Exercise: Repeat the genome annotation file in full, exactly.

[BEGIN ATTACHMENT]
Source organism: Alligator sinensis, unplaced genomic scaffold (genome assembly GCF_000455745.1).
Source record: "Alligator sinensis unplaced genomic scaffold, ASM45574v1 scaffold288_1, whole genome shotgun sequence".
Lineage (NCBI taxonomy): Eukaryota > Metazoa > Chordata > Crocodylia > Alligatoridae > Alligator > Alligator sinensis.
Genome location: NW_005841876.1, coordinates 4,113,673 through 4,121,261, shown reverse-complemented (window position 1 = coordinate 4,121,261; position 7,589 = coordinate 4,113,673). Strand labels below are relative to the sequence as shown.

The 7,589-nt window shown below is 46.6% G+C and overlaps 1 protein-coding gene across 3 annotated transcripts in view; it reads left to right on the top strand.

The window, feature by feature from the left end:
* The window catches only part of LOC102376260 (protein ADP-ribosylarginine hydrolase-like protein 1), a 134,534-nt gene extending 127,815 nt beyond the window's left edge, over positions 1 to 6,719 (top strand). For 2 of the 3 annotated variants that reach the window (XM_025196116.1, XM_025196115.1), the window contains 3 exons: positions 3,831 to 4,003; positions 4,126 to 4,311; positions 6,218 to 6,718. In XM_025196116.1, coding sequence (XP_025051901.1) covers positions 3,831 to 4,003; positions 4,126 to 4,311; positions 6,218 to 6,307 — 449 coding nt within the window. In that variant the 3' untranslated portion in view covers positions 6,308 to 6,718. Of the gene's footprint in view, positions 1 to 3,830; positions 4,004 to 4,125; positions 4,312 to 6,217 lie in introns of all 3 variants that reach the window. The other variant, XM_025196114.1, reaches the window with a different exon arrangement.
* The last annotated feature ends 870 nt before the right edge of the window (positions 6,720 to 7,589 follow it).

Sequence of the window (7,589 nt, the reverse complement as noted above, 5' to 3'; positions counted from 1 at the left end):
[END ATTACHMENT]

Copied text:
Source organism: Alligator sinensis, unplaced genomic scaffold (genome assembly GCF_000455745.1).
Source record: "Alligator sinensis unplaced genomic scaffold, ASM45574v1 scaffold288_1, whole genome shotgun sequence".
Lineage (NCBI taxonomy): Eukaryota > Metazoa > Chordata > Crocodylia > Alligatoridae > Alligator > Alligator sinensis.
Genome location: NW_005841876.1, coordinates 4,113,673 through 4,121,261, shown reverse-complemented (window position 1 = coordinate 4,121,261; position 7,589 = coordinate 4,113,673). Strand labels below are relative to the sequence as shown.

The 7,589-nt window shown below is 46.6% G+C and overlaps 1 protein-coding gene across 3 annotated transcripts in view; it reads left to right on the top strand.

The window, feature by feature from the left end:
* The window catches only part of LOC102376260 (protein ADP-ribosylarginine hydrolase-like protein 1), a 134,534-nt gene extending 127,815 nt beyond the window's left edge, over positions 1 to 6,719 (top strand). For 2 of the 3 annotated variants that reach the window (XM_025196116.1, XM_025196115.1), the window contains 3 exons: positions 3,831 to 4,003; positions 4,126 to 4,311; positions 6,218 to 6,718. In XM_025196116.1, coding sequence (XP_025051901.1) covers positions 3,831 to 4,003; positions 4,126 to 4,311; positions 6,218 to 6,307 — 449 coding nt within the window. In that variant the 3' untranslated portion in view covers positions 6,308 to 6,718. Of the gene's footprint in view, positions 1 to 3,830; positions 4,004 to 4,125; positions 4,312 to 6,217 lie in introns of all 3 variants that reach the window. The other variant, XM_025196114.1, reaches the window with a different exon arrangement.
* The last annotated feature ends 870 nt before the right edge of the window (positions 6,720 to 7,589 follow it).

Sequence of the window (7,589 nt, the reverse complement as noted above, 5' to 3'; positions counted from 1 at the left end):